Sophonie Milande Joseph: Sophonie Milande Joseph is a Ph.D. Candidate in Urban Planning at Columbia University’s Graduate School of Architecture, Planning and Preservation (GSAPP) in New York City.
Her current research agenda centers on environmental justice, transnational planning and intersectional feminism. Her doctoral research is focused on the diffusion of traveling planning ideas in Haiti with an intersectional feminism lens.
For two-years, she lived and worked in rural and urban Haiti as she completed her ethnographic and mixed-method, dissertation field research’s data collection. Her dissertation thesis analyzes the international aid system’s influence on decentralization planning since the 1987 constitution; the political economy of race; and rural infrastructure planning in small island developing states (SIDs) and least developed countries (LDCs).
Extensive field research informs her co-authored, article: “Trust and Hometown Associations in Haitian Post-Earthquake Reconstruction,” previously published in the peer-reviewed Journal of International Migration. She also continues to use her Gender Specialist and applied research skills to co-write articles such as “Haitian Women’s Experiences of Recovery from Hurricane Matthew” for the Brazilian Igarapé Institute.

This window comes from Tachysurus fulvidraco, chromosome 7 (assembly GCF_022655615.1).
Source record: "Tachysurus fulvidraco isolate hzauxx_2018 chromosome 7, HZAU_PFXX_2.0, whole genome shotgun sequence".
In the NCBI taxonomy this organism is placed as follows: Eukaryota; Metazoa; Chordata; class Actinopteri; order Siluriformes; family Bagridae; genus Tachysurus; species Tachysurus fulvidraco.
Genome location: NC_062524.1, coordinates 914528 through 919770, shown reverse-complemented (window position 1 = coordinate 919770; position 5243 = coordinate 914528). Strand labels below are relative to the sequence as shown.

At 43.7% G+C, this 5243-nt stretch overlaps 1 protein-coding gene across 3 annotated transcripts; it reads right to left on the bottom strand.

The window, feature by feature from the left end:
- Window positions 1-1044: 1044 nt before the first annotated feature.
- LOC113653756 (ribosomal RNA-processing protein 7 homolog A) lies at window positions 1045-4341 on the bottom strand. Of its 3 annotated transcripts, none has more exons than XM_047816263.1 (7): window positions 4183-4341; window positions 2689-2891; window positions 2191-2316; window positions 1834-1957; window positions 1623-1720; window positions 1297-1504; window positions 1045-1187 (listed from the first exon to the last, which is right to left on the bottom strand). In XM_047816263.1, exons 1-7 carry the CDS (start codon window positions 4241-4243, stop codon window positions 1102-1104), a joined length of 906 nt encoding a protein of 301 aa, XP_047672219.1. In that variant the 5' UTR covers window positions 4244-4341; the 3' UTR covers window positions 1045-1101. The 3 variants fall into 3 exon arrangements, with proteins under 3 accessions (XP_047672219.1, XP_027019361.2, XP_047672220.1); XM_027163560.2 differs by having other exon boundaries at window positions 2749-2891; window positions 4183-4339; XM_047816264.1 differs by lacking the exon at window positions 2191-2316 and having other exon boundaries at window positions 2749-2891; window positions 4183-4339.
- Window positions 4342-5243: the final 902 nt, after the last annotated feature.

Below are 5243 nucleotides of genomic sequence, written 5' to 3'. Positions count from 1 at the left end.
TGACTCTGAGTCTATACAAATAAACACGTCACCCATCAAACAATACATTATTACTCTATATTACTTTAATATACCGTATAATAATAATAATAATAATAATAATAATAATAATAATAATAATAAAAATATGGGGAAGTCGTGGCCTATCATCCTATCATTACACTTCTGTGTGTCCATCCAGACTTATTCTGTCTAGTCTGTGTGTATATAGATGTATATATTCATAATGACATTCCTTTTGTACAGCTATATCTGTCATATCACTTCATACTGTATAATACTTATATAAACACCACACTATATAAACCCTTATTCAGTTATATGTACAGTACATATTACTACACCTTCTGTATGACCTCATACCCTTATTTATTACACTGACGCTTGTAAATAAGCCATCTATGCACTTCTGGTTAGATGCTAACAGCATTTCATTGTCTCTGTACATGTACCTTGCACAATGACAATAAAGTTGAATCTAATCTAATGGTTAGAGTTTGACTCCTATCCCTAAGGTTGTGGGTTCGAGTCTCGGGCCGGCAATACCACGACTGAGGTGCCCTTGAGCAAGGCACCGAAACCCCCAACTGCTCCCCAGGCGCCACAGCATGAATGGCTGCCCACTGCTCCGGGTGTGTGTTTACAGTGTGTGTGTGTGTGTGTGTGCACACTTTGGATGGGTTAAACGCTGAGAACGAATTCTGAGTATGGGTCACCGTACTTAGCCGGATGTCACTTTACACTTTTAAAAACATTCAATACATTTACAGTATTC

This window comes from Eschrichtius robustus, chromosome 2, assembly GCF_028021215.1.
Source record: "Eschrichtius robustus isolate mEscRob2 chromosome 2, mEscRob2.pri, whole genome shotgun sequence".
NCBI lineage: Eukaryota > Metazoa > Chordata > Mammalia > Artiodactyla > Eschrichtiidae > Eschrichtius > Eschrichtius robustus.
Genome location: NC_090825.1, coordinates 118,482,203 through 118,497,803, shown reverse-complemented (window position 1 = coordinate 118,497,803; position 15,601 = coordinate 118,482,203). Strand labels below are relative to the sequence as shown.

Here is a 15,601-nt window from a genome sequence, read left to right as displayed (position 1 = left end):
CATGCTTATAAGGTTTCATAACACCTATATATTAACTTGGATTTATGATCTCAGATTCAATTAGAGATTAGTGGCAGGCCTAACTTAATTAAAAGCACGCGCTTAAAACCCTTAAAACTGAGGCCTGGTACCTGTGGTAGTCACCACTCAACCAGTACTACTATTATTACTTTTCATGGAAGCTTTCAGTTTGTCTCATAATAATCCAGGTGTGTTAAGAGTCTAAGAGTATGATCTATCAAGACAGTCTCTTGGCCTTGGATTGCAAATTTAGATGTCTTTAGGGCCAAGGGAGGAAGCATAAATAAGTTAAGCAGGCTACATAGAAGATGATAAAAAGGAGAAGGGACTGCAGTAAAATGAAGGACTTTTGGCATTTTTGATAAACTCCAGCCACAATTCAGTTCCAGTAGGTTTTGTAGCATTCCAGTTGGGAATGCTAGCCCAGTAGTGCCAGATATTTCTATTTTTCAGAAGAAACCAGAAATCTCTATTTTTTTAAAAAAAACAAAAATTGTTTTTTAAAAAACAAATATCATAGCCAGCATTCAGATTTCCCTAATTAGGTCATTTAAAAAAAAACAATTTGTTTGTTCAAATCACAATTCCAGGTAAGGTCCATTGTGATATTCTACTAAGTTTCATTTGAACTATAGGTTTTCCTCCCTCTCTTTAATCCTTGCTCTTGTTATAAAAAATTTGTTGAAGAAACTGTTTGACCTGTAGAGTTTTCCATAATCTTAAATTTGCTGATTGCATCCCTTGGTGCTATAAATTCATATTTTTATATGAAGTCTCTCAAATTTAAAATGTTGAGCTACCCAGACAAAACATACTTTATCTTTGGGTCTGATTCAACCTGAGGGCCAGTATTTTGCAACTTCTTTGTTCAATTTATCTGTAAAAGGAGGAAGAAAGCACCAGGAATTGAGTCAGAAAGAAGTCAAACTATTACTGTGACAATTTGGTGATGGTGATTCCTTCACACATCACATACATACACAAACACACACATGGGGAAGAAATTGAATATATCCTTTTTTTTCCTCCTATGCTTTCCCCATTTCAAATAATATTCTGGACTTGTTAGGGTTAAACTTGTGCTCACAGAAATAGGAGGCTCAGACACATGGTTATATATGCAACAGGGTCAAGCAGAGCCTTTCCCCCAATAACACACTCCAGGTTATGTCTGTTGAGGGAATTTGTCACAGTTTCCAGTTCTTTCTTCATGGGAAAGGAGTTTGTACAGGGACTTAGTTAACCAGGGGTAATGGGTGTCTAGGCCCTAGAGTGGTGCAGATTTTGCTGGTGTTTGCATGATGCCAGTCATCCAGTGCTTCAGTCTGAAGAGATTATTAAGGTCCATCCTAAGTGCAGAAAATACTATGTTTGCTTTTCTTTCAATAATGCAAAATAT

She has over 10 years’ experience as an applied researcher with a focus on community development; diaspora’s collective remittances; and environmental justice. A proven ability to evaluate, aggregate, and synthesize data and information about programs and policies while identifying areas in need of improvement. Sophonie is proactive, flexible and a self-reliant individual with superior writing and editing skills. Possessing an in-depth understanding of public policy needs in the areas of environmental justice and diversity in higher education. Extensive experience preparing reports in tabular, graphic, or narrative formats, and presenting information at conferences and in public forums. Knowledge of best practices, processes, and operations.
Her objective is to provide Scholarship in Service to Society.
Irene Brisson: Irene Brisson is a designer, researcher, and educator invested in the study and implementation of more equitable design processes. Her current research investigates communicative practices used in tacit and explicit design of Haitian residential architecture. Her ethnographic fieldwork is focused on three significant producers of Haitian houses: general contractors/bosmason, architects, and non-governmental organizations. Considering speech, gesture, drawing, and building as inclusive categories of communication, Irene explores how they vary in complex relationships of class, education, language, race, and nationality to reproduce and challenge the status quo.